As bullets were raining, people didn’t allow Mirwaiz’s coffin to touch ground: Survivors
Srinagar: The news of Mirwaiz Muhammad Farooq’s killing had already spread like a bush fire across Kashmir and the authorities had announced curfew in entire Srinagar on this day in 1990. The body of Mirwaiz was being taken from SKIMS, Soura to Mirwaiz Manzil, Rajouri Kadal in the form of a huge procession.
“Thousands of people had assembled at SKIMS Soura, to have last glimpse of Mirwaiz,” recalls Nazir Ahmed, one of the survivors of Hawal massacre of May 21, 1990.
“When the procession reached Hawal area of old Srinagar along with the body of Mirwaiz , the paramilitary personnel stationed in a camp at Islamia College trained their machine guns at the peaceful procession. And then it was havoc.”
Ahmed says he could see multiple bullets hitting people in their head, stomach, arms and they were falling flat on the ground. “Even those shouldering the coffin of Mirwaiz also sustained bullet injuries. As one was hit by bullets another shouldered the coffin,” he recollects.
“Despite thousands of bullets fired by the paramilitary forces, Mirwaiz’s coffin wasn’t allowed to touch the ground. I remember, people hit by multiple bullets in their body didn’t leave the coffin,” he says adding that Mirwaiz’s body also received several bullets.
The gory memories of May 21, 1990, continue to haunt this old city resident, even after passing of 27 years. “I remember the massacre as if it happened yesterday,” he says.
Over 60 civilians were killed and more than 200 injured at Hawal on that day.
J&K was under unpopular rule and Governor Jagmohan was heading the State. Ahmed says he rushed to his home and took out his vehicle and started ferrying injured to SKIMS, Soura. “I took one of the injured, who was hit by a bullet, but he succumbed. I continued shifting injured to the hospital,” he says.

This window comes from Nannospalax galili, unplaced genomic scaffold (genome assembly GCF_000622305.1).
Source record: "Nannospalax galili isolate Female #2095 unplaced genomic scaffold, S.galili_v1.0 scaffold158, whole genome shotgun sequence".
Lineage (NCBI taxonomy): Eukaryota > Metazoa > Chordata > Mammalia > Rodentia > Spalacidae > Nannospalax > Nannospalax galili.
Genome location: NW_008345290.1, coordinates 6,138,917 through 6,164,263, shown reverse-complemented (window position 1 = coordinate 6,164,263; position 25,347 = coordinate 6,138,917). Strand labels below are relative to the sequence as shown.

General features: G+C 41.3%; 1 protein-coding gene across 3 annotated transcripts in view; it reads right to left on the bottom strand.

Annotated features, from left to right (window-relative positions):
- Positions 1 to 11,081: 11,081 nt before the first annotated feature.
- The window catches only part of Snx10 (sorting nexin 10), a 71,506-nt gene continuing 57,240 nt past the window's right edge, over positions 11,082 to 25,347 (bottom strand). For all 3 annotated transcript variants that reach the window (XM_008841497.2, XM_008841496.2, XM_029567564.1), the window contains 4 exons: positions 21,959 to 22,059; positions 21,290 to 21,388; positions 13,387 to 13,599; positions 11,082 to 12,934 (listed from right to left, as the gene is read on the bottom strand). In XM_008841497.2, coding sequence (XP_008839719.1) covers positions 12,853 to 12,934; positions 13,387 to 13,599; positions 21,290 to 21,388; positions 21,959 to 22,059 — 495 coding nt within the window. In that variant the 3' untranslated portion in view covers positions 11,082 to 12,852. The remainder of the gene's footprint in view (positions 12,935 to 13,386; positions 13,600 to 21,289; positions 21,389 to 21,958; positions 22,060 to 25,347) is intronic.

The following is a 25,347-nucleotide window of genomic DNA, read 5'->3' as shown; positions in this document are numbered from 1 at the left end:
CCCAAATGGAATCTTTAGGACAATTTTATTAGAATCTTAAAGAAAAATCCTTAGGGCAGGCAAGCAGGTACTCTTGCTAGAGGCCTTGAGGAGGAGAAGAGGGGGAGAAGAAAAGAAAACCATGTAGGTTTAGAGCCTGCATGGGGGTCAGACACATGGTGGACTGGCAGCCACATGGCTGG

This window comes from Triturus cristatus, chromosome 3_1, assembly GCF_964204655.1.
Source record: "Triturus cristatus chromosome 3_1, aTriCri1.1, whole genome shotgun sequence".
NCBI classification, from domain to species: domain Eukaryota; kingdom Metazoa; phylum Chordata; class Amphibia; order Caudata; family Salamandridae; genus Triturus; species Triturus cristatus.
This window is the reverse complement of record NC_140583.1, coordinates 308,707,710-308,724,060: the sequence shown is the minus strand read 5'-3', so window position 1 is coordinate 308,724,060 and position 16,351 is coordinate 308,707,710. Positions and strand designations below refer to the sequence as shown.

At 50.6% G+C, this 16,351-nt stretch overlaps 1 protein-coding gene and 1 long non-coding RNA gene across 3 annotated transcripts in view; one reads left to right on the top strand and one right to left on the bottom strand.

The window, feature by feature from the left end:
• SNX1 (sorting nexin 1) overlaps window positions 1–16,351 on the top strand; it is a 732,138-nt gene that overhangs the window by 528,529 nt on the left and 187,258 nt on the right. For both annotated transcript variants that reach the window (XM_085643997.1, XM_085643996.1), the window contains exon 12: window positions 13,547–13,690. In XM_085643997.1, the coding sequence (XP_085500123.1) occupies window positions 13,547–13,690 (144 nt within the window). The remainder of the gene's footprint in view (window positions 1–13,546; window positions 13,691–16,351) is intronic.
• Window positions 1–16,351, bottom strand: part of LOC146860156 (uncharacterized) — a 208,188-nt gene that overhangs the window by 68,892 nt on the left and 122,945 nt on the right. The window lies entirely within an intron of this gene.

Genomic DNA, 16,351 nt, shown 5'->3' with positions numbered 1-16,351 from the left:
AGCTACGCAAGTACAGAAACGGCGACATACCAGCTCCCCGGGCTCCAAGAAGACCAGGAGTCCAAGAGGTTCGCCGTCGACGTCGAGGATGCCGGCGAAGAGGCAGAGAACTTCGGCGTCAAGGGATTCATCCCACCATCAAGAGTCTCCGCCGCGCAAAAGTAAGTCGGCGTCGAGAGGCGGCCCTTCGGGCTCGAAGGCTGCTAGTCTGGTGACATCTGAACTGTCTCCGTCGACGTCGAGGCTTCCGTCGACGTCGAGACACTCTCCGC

Farooq Ahmed, another survivor of the Hawal massacre vouches that there was no provocation from the procession carrying Mirwaiz’s body.
“For a moment, I thought I am dead as a bullet had hit me in my right hand and one of my fingers was hanging by just a vein. I fell down and when I opened my eyes, I found people in a pool of blood on my both sides,” Farooq says as tears well-up from his eyes. He says hundreds were injured including children, women and elderly.
An elderly man from Hawal, wishing not to be named as he feared reprisal from the forces, says memories of Hawal massacre are as fresh as if the incident has happened yesterday. “Forces didn’t even spare the dead and trampled over them,” he says amid sobs. He rues even after 27 years, there is no headway in the probe into the incident.
Witnesses assert that later the body of Mirwaiz was taken through lanes and by lanes to Mirwaiz Manzil Rajouri Kadal.
A memorial has also been established at Hawal in old Srinagar outside Islamia College, in memory of martyrs of Hawal with the names of victims carved on it.
The then Governor had announced a ‘time-bound’ inquiry into the massacre within a period of two months. However, in reply to an RTI application in 2013, the then Divisional Commissioner Kashmir stated that a criminal case vide FIR no. 35/1990 was registered into the incident at Nowhatta police station. “However, there is no information with the department as to whether there was any inquiry either judicial or magisterial, ordered by the government,” he had stated.
On a petition by a human rights activist, the State Human Rights Commission (SHRC) in 2014 had ordered time bound inquiry into the massacre and sought a report from the government within two months.
“Despite various communications addressed to the DGP, Divisional Commissioner Kashmir and also from Secretary of the Commission, authorities are unmoved. In view of the insensitive approach adopted by the authorities, the Commission is left with no option but to entrust the inquiry to the investigative wing of this Commission,” the SHRC had stated.
The identification of the forces, who resorted to intense firing on a peaceful procession, remains a distant dream.
Talking to Greater Kashmir, Chairman Hurriyat Conference (M) Mirwaiz Umar Farooq said that even after 27 years, scars left by the Hawal massacre are still afresh in the minds of survivors, families of victims and the people of Kashmir.
“I was pained to see that none of the victims’ families was allowed to go to the grave of their loved ones killed in Hawal massacre due to the curfew imposed by the authorities today. This is shame on part of the authorities,” Mirwaiz says.